The decision to reopen schools amid a pandemic is not an easy one to make.
It is a delicate balancing act to ensure that all students have access to a quality education without compromising on their health and safety.
Much has been said and debated over the matter, including the implementation of the standard operating procedures (SOPs).
As new daily Covid-19 cases remain high, parents are cautious about having their children back in school.
In view of this, Education Minister Datuk Dr Radzi Jidin said during the updated SOPs announcement on Sept 12 that ultimately, the decision to send children back to school will be in the hands of the parents.
They must, however, give a letter to the school explaining their children’s absence, he said, while school authorities have been instructed not to take disciplinary action, or issue warning letters to these students.
The new and more comprehensive SOPs, he assured, were drafted after obtaining input from all stakeholders.These included teachers, parents, students, experts and more importantly, the Health Ministry and the National Security Council.
The latest SOPs take new Covid-19 variants into account, in addition to the autonomy given to parents.
Among the steps to be taken includes having only 50% of the school’s enrolment present at any one time by dividing students in all classes into two groups, with half attending school at a given time and the other half undergoing home-based teaching and learning (PdPR).Students will also attend school on a weekly rotation, he said, adding that this model will carry on as the ministry continues to monitor the Covid-19 situation in the country, and may change the arrangement based on the situation.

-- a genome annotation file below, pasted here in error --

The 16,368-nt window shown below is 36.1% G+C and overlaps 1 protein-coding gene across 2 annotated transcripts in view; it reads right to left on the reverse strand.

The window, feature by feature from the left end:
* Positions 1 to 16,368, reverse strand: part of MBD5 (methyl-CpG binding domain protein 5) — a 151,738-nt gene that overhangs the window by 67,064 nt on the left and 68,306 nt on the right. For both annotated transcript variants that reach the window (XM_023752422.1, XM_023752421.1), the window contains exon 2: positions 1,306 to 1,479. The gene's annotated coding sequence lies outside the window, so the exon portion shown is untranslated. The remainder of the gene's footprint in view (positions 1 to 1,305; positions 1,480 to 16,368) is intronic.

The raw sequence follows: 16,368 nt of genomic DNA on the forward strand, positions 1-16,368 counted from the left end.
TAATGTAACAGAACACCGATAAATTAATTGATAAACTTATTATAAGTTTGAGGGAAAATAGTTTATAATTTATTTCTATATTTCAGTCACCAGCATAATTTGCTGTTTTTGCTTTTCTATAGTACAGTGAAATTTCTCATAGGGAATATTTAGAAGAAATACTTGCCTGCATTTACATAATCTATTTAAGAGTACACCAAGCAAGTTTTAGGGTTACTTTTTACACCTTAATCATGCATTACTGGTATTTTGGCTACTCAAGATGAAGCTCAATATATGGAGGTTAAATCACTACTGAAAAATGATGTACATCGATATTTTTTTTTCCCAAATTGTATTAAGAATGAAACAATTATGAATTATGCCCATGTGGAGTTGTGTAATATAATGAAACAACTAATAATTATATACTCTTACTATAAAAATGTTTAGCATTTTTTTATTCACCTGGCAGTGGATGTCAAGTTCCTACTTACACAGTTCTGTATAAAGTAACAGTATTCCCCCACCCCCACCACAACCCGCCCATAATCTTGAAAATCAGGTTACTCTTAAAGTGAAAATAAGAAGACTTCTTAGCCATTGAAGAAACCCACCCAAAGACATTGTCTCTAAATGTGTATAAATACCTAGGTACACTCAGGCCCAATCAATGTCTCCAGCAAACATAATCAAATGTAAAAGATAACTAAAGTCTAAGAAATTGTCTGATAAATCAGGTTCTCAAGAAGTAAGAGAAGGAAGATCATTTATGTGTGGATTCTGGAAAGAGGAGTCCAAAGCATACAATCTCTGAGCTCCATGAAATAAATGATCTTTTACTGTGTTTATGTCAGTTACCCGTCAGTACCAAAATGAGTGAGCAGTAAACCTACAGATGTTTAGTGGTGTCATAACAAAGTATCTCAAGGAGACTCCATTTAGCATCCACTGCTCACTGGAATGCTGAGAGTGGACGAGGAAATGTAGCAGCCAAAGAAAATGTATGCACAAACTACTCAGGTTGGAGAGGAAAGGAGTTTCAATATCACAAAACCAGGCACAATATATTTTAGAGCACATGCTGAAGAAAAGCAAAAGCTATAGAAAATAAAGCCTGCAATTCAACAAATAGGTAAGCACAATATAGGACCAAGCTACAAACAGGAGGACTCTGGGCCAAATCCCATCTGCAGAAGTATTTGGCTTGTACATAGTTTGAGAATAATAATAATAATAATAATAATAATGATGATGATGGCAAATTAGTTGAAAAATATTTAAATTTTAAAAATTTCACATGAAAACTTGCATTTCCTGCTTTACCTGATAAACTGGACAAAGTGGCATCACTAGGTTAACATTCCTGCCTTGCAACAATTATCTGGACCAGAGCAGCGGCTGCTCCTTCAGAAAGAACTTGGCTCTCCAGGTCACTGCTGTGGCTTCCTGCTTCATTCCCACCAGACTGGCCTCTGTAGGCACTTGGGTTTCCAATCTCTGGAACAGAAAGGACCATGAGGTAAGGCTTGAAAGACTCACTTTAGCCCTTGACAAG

Therefore, embracing these changes and learning to live with Covid-19 is important – in fact, even the Health Ministry is looking to categorise Covid-19 as endemic, according to Radzi.
He said the country is moving towards recovery and as people return to their daily lives in the new normal, there are new procedures to follow.
With students losing a substantial amount of their education to the pandemic, he said it’s crucial to bring them back to school.“We cannot continue to let them be like this. It was not easy to find the middle ground but we are confident that with the feedback obtained during our sessions (with stakeholders), this is the best framework that can be used, even if it is not perfect,” he added.The decision to reopen schools, he said, was also made based on the differing educational needs and capabilities of students who come from various socioeconomic backgrounds.
Schools were initially targeted to reopen in stages beginning Sept 1, but with mounting pressure from all quarters to postpone it to a later date as new daily cases remained high, Radzi announced Oct 3 as the new chosen date.While there continues to be arguments against the reopening of schools, the minister’s stand is simple: prolonged closure of schools and keeping children away from a holistic learning environment will only cause further damage to their educational progress.
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